Snow ‘dump’ sends a chill through s. Vermont, causes widespread power outages, car accidents

By Cynthia Prairie and
Shawn Cunningham

©2023 Telegraph Publishing LLC

For those in the southern Vermont region straddling Windham and Windsor counties, you know you got hit with snow – anywhere from 18 to more than 36 inches of it. Can’t open the front door snow; trees and power lines are down snow; don’t care how beautiful it is snow; even Florida looks pretty good right now snow.

Chester Police Chief Tom Williams speaks with a motorist about wires in the road on Thursday Photos by Shawn Cunningham

Throughout the Northeast two-day storm caused power outages to 270,000 households by Tuesday afternoon, according to PowerOutage.US, with 232,510 remaining in the dark around 10 that night.

Roads were difficult to navigate and accidents and slide-offs numerous, sending emergency and police scrambling to help.

On Thursday, Chester Police Chief Tom Williams told The Telegraph that that town’s fire, police, ambulance and road crew worked together to answer an almost constant stream of calls while also keeping an eye out for the welfare of elderly and less mobile residents.

He pointed to a white board in the fire station showing more than two dozen calls including trees down on wires, wires in the road, a carbon monoxide alarm a tractor trailer stuck on Rt. 11 west and one entry that just said “firewood.” Williams explained that firefighters checking on  an elderly couple found that they didn’t have heat, so they moved firewood from the basement for them to use.

“The Fire Department normally has firefighters (in the station) during a big storm so you don’t have firefighters trying to get out of their driveways to come here and answer an alarm,” said Williams, adding that the Police Department tries “to do the same thing.”

The police had two officers on the schedule and Williams called in a third on Tuesday.

The Chester Highway Department “is a good resource for us – they’re out and about telling us ‘this road is closed and that road is closed.’ ”

Williams said a lot of drivers ignored Road Closed signs, which is not just illegal but dangerous and possibly deadly wires are down. And, he said, when someone drives down a closed road and gets stuck – as a tractor trailer driver did on Rt. 11 West – that could block crews from getting through to plow and work on the power.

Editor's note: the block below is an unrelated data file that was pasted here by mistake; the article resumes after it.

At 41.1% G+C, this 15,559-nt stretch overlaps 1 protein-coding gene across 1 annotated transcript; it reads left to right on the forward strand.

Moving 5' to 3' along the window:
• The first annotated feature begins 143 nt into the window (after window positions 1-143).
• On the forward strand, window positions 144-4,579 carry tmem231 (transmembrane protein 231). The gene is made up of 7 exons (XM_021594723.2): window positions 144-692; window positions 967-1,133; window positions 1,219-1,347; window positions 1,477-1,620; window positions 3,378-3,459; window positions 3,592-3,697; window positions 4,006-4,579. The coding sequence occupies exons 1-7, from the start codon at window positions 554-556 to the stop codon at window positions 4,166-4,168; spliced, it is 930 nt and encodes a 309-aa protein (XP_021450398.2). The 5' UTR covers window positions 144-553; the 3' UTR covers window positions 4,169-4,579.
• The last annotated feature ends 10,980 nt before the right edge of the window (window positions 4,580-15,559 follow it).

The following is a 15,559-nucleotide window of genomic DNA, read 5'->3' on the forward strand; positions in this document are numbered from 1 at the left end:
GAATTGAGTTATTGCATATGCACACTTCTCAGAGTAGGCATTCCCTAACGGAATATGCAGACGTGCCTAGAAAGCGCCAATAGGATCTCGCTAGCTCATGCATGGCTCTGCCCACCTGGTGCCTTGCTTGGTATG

Two power crews from Kentucky work on an outage on Grafton Street

“It’s one thing after another,” says Williams. “The power (outage) is tripping alarms, there are medical issues with people on oxygen and a lot of little fires to put out and then we start getting calls from relatives who can’t get in touch with people up here.”  And while police and firefighters conduct welfare checks, trees keep coming down and more people are losing power.

For many people, no electricity meant no phone, cell service or internet, no cooking and no heat.

“Knowing that power was starting to go out, we opened up a warming space,” said Williams noting that, while the town does not have a shelter that meets FEMA standards, people could come to the Fire Department’s training room from 10 a.m. to 4 p.m. to warm up, get some coffee and charge devices.

“The good part about it was the cohesion between the Police, Fire and Ambulance and the town Highway Department,” said Williams as he received a call for wires down on Route 11 East.

Kristen Carlson, of Green Mountain Power, said GMP has been working hard to repair the power outages throughout the state. They prepared early by contracting with out-of-state crews to supplement the GMP force to be ready when the snows hit on Monday night.

Snow totals in our region: The National Oceanic and Atmospheric Administration tracked snow totals from the storm. The darkest shades are above 36 inches.

Click image to enlarge. Snow totals in our region: The National Oceanic and Atmospheric Administration tracked snow totals from the storm. The darkest shades are above 36 inches.

As she headed from her Montpelier home to Springfield and Chester on Thursday to assess the situation and speak with work crews, she said that the difficulty with this storm “has to do with where the storm hit the hardest. The storm track shifted. … It strengthened and impacted every area that we serve.”

Extra power crews had to be brought in, she said, as she listed the sending jurisdictions: Quebec, New Brunswick, Connecticut, Massachusetts, New York, Pennsylvania and Rhode Island. As of midday Thursday,  she said, power had been restored to 75,000 customers, with less than 12,000 to go.

As power outages began to occur and GMP started toting up the “extensive damage,” GMP crews, she said, began working with first responders to help them get to where they needed to go.

By Friday afternoon, remaining area town power outages were:

  • 245 Grafton
  • 100 Chester
  • 71 Rockingham
  • 53 Springfield
  • 14 Londonderry and
  • 1 each in Andover, Cavendish and Weston.

Carlson expected everyone to have power again some time on Saturday.


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About the Author: Cynthia Prairie has been a newspaper editor more than 40 years. Cynthia has worked at such publications as the Raleigh Times, the Baltimore News American, the Buffalo Courier Express, the Chicago Sun-Times and the Patuxent Publishing chain of community newspapers in Maryland, and has won numerous state awards for her reporting. As an editor, she has overseen her staffs to win many awards for indepth coverage. She and her family moved to Chester, Vermont in 2004.

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